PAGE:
Ethereum is the second-largest cryptocurrency, next to Bitcoin. Ethereum utilizes blockchain technology to make its coin function beyond just being a currency, allowing developers to create tokens to run their own programs, contracts, and applications for specific uses.
What is Ethereum (ETH)?
The Ethereum network is the blockchain which is powered by the cryptocurrency Ether (ETH). But beyond being a decentralized network, Ethereum is also a platform on which individuals and companies can build specialized programs and decentralized applications called “dApps”.
Whereas Bitcoin’s blockchain functions as a globally distributed ledger, Ethereum on the other hand, functions as a globally distributed “server”.
For comparison, regular applications run on a single machine such as your laptop or mobile phone, they can also connect to a central database such as what popular apps like Facebook or Google do.
DApps on the other hand, connect to a blockchain, so its functionality and database are maintained by a global network of computers. This makes it much more secure and ensures that the dApp has no singular point of failure.
And since dApps can be developed for any conceivable purpose that you would with ordinary applications, Ethereum’s legacy can be summed up as combining flexibility with cryptocurrency–which has resulted in the many other kinds of cryptocurrencies and tokens we currently use today. From stablecoins, to decentralized finance (DeFi) tokens, and gaming tokens–all of these were made possible thanks to the development of the Ethereum network.
How does Ethereum work?
To understand Ethereum, think of its programming code as a “layer” which provides the foundation for dApps to be built on. Any dApp built on top of Ethereum’s “Layer-1” can now access the computing power provided by Ethereum’s global network of computers, called “nodes”.
For the dApp to connect to the blockchain and run its own transactions, it needs another set of codes called “smart contracts”. Smart contracts are what allows for the dApps to automate transactions without the need to be facilitated by a central server or entity. Smart contracts are thus “smart” because their codes are triggered to execute by themselves as soon as their required parameters are met.
Smart contracts can carry out a wide variety of functions depending on the dApp. For instance, smart contracts are what makes it possible for rewards to be given automatically in play-to-earn blockchain games, as well as execute loans and pay off interest rates in DeFi products.
Some dApps can even have their own blockchains which can be built on top of Ethereum, as a “second layer” or Layer-2 blockchain. Smart contracts are also used to allow for both layers to transact with one another.
Ether on the other hand is what facilitates the supply of computing power for the Ethereum layer which all the dApps on the second layer rely on. Similar to the Bitcoin network, Ethereum is powered by a global network of computers called “nodes” which are incentivized to keep their computers running in exchange for ETH which are partly sourced from the fees users pay to process their transactions on the dApps, and partly from a process called “mining”.
How is new Ether (ETH) made?
Previously, Ethereum’s blockchain operated on a Proof-of-Work (PoW) consensus protocol similar to Bitcoin. What this means is that the network nodes compete with one another in a process called “mining” for processing and validating transactions that take place on the blockchain. Mining is how new coins are “minted” and added to the circulating supply.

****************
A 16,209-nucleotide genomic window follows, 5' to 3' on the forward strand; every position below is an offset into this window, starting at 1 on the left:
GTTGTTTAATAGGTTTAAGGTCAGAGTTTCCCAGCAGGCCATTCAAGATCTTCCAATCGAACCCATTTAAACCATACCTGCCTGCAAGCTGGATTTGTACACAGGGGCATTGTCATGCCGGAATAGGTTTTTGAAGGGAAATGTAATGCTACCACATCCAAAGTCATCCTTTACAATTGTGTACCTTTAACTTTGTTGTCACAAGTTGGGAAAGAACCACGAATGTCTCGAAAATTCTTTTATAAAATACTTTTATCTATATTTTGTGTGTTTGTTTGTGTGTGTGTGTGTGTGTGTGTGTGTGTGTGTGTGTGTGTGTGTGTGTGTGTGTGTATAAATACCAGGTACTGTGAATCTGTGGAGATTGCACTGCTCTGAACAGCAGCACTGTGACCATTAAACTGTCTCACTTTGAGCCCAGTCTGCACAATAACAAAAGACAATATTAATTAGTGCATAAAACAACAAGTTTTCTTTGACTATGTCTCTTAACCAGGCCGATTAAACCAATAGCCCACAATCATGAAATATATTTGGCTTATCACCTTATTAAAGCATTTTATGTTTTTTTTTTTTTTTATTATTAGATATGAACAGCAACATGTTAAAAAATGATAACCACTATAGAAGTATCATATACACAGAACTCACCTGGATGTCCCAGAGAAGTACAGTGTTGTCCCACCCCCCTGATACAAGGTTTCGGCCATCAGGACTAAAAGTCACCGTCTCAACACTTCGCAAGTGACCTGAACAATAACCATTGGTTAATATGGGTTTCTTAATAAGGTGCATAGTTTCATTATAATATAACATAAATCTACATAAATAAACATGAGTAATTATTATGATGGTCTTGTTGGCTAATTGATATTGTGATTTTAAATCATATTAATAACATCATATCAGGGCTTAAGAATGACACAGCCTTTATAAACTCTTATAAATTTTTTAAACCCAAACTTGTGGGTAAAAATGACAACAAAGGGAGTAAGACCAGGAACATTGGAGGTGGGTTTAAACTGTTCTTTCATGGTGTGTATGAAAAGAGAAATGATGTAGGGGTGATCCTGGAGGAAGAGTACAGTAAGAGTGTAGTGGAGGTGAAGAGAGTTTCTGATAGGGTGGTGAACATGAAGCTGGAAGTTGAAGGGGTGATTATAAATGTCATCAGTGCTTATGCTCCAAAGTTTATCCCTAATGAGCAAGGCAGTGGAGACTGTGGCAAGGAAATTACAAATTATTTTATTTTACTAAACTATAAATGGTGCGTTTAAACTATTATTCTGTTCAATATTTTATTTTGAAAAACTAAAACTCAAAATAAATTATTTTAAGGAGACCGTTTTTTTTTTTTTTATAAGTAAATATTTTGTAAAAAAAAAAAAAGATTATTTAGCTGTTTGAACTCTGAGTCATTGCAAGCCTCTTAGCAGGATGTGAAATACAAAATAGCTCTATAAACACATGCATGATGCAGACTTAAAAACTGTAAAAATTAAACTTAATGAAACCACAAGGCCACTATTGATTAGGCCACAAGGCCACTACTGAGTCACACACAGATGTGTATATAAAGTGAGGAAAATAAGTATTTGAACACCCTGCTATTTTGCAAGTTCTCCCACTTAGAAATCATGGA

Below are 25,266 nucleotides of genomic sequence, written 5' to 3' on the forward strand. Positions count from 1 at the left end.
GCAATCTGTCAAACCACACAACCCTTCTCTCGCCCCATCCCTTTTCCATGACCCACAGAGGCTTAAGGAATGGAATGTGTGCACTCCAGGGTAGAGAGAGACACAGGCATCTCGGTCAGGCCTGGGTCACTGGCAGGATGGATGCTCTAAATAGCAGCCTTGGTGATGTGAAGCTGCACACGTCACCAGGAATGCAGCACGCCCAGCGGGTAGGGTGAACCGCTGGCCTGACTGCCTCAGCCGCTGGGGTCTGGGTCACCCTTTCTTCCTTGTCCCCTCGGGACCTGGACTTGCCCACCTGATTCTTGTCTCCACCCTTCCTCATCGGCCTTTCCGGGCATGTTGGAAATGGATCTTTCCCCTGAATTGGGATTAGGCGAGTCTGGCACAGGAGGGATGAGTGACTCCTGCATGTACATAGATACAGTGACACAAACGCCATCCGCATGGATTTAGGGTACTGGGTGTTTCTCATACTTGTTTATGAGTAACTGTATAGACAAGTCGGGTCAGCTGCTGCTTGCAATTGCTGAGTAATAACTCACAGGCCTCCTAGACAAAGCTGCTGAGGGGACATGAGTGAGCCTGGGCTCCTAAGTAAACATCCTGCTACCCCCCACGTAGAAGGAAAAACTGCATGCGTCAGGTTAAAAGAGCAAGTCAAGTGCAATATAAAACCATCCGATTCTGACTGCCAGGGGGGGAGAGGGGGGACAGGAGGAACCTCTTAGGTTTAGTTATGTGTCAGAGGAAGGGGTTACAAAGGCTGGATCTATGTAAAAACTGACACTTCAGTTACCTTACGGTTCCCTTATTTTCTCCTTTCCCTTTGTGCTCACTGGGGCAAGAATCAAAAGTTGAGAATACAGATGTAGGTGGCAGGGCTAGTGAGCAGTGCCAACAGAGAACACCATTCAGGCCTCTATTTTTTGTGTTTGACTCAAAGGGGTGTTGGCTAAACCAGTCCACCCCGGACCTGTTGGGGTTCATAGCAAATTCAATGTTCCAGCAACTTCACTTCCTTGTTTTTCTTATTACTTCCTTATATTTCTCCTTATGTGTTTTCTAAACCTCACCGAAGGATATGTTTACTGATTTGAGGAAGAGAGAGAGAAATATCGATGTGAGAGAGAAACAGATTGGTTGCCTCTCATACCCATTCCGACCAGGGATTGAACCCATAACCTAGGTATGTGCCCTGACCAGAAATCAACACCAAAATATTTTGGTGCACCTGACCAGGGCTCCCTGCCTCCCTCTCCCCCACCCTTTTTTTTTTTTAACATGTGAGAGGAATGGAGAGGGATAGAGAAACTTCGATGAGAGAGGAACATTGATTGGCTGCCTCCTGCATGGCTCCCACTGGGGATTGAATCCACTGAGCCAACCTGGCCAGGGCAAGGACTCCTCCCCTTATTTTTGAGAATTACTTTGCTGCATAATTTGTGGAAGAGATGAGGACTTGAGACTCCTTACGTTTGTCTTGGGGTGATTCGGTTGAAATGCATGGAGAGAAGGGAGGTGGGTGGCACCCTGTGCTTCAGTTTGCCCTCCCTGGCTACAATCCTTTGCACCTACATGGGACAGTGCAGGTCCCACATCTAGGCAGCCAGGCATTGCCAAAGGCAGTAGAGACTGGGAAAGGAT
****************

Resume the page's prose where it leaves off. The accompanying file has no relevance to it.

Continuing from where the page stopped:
In PoW, these nodes race with another in solving complex mathematical equations, to ensure that they are operating independently from one another. Whichever node gets to solve this equation is then awarded a certain amount of newly minted ETH, which is how node operators are compensated for providing the hardware and computing power for the entire blockchain.
The problem with PoW mining is that it requires a lot of energy to run, which has led to criticisms regarding its environmental impact and sustainability.
To address this, Ethereum recently transitioned to a Proof-of-Stake (PoS) consensus protocol. Dubbed as “The Merge”, the transition was successfully carried out in September of 2022, as the first step in a series of major updates designed to improve network performance and lower transaction fees, otherwise known as “gas fees”.
PoS is a more sustainable alternative to PoW as it only requires users to “stake” their coins as a form of collateral to be able to participate in processing and validating transactions. So instead of racing with each other to solve mathematical puzzles, the nodes in a PoS only have to stake higher amounts of coins in order to be given more chances of validating transactions–and thus–earning more rewards.
Ethereum facts and trivia
Ethereum was originally thought of by programmer Vitalik Buterin in 2013 and he wrote the cryptocurrency’s whitepaper when he was just 19 years old. Buterin was the first to propose that a blockchain should be developed using a “Turing-complete” language–a programming language that can be “computationally universal” allowing it to work with any kind of data set. Though Turing-complete programming is now used everywhere, it was Buterin’s pioneering idea that eventually led to the development of his universally flexible blockchain.
Buterin developed the blockchain with the help of his partners Gavin Wood, Charles Hoskinson (who would later develop Cardano), Anthony Di Lorio, and Joseph Lubin in 2015.
To date, Ethereum remains the most widely used blockchain, with majority of all dApps ever developed built on its platform despite the emergence of other newer Layer-1 blockchains. Things haven’t slowed down yet for Ethereum–in fact–with all the developments taking place and new projects being built, it seems to be only just beginning.
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